Article by KevW
It may have been ten years ago that London's Blang Records launched its first release, but the roots go back to the turn of the century and the Blang nights that label boss and Sergeant Buzfuz main man Joe Murphy put on as part of the antifolk scene of the time which had spread from across the Atlantic. While the label (wrongly) and his band (perhaps more correctly) are still associated with that movement, this eighteen-track compilation paints a much more varied picture, dipping in and out of a plethora of genres and showcasing the diversity of both the label's releases and of good music in general. If you're disillusioned with new music and what you've heard on mainstream TV and radio in the past decade, then you've been looking in the wrong place.
"I've got something to say with this beautiful music" - that lyric from politically-charged post-punks Thee Cee Cees' rousing recent single 'Soapbox' could be a rallying cry for the album and its ethics. If we look at the folk and antifolk side of the equation, then great things can found from Emily Capell and her excellent 'Who Killed Smilie Culture?' single from last year; Matt Dolphin's pensive 'Deptford Shore' which is closer to modern alt-folk and piles on the atmosphere; Lucy's Diary who give us 'Revolving Doors' which has its roots in the genre but coats the song with lush production and is gently brooding, and Dexter Bently's 2008 track 'Killer Kane' can also be linked in, although it has definite indiepop leanings and talks of '70s and '80s rock and pop stars. Sergeant Buzfuz themselves provide something of a centrepiece with the closing track this year's ace 'Balloons For Thin Linda' album: 'Truth and Lies' is part Harvest Records circa 1971 and part modern indie-folk, but it also has a poignant feel. The most traditional folk here comes courtesy of Slate Islands' 'Internal Exile' which could really have been written and recorded at any time in the past few decades and is a stirring song with a Celtic feel.
Antifolk was a rebellion of sorts, and historically genres such as rock 'n' roll and punk were seen as a reaction to what else was on offer. There are plenty of guitar tunes which owe a debt to those game-changing styles to be found on 'Lucky Dip'. Sheepy have been one of the label's best discoveries, and their anthem to getting messed up, 'Ket Party', removes all of the cheese from what could be described as "pop-punk" with some witty lyrics and load of memorable melodies; 2007's 'Rock 'n' Roll Points' by Filthy Pedro is the kind of scuzzy lo-fi gem that could have grown out of the C86 movement. If conventional, late '70s British punk is your thing then look no further than 'King Of Leyton' by Crash & The Disasters which could be a period piece, and Corporal Machine & The Bombers' 'Five A Day' is cut from the same cloth but both sound fresh rather than dated. One of the label's most prominent bands have been David Cronenberg's Wife, and their Fall-esque track 'Jonny Bentham's Dilemma' is mildly abrasive but with a melodic (if quite dark) heart.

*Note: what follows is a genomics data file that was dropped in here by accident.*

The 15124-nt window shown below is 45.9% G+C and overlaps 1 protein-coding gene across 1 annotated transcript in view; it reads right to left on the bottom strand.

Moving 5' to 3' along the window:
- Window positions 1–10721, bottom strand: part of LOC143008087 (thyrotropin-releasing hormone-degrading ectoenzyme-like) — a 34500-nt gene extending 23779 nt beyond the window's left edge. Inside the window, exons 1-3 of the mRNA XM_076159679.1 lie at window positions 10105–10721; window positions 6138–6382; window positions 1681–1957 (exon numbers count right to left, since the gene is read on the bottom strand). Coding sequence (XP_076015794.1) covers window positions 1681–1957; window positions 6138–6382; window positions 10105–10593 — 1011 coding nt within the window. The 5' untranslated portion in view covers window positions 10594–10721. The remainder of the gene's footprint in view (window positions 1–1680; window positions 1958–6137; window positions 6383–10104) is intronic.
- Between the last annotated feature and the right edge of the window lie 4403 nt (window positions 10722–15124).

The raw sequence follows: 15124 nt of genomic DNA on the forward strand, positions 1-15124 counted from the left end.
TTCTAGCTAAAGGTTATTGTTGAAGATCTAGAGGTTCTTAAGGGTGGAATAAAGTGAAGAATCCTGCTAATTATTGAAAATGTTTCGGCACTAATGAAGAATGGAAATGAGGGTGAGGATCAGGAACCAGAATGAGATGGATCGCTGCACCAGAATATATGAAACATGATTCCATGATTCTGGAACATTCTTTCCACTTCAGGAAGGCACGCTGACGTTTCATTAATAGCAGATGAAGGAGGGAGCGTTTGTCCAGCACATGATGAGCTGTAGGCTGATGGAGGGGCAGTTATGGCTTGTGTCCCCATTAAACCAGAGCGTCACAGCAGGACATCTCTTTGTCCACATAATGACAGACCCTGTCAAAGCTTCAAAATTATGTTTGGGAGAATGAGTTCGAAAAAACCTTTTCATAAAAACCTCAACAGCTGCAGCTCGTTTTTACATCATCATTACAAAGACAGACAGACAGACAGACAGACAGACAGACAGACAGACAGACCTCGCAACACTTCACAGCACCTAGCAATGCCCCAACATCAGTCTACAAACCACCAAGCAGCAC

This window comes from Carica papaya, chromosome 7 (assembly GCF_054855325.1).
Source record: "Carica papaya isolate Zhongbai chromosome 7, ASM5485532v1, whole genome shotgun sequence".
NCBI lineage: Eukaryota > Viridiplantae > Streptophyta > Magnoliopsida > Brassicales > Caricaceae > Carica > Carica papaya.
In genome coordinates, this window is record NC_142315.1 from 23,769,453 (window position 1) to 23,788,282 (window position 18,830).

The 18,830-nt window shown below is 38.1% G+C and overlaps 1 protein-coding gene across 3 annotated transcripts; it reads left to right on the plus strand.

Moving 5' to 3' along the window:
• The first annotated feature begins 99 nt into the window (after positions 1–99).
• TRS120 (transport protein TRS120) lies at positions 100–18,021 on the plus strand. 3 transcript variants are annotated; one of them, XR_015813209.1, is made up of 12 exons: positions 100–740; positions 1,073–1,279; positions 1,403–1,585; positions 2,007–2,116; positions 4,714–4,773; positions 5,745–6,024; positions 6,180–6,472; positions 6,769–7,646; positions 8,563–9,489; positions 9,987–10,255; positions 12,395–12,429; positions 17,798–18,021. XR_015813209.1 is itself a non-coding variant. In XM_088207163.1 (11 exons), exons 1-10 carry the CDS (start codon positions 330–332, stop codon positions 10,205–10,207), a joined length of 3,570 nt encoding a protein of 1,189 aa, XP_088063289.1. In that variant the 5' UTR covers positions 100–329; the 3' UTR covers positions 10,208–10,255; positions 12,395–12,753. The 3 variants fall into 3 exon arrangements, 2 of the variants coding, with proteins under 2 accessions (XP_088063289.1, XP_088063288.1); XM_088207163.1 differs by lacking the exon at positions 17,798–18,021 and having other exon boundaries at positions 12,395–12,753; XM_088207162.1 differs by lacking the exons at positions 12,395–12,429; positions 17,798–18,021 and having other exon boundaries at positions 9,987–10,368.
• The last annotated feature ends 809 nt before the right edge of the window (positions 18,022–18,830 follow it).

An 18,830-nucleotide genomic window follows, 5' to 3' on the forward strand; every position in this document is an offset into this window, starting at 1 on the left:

Then there are acts who've successfully experimented with a range of styles. Milk Kan takes more urban sounds, merging an indie-punk attitude with hip-hop, reggae and contagious pop hooks; it's difficult to precisely place Paul Hawkins & The Awkward Silences' 'It Takes A Nation Of Idiots To Hold Me Back' which is another song with something to say and borrows from '80s post-punk and indiepop, as well as folk and more; there's a tropical bent to the Tom Waits meets Kevin Ayres psychedelic pop of 'Sexy Dentist' by Malcolm Kaksois, another early release from 2007. David Cronenberg's wife appear again as their track 'Sweden' is remixed by Oculus III and transformed into an ambient, psychedelic drone number with a tribal vibe. The wonderfully curious 'Germans In Space' by Dan Edelstyn and the Orchestra Of Cardboard is something of a lost classic with it's odd vocal intonation, cluttered percussion and almost found-sound psychedelic touches.
Perhaps fittingly, Thomas Truax's 2012 track 'March Winds' wraps things up in a stately manner with cinematic strings and a bedtime, lullaby feeling that looks to the future: "the plough keeps on rolling, the river keeps on flowing, can't say where they're going, but I'm going too". It's an apt way to end this section of the journey, a journey that's taken in a lot of different styles and discovered some fantastic bands and musicians. Here's to the first ten years of a truly independent and innovative label, bring on the next!
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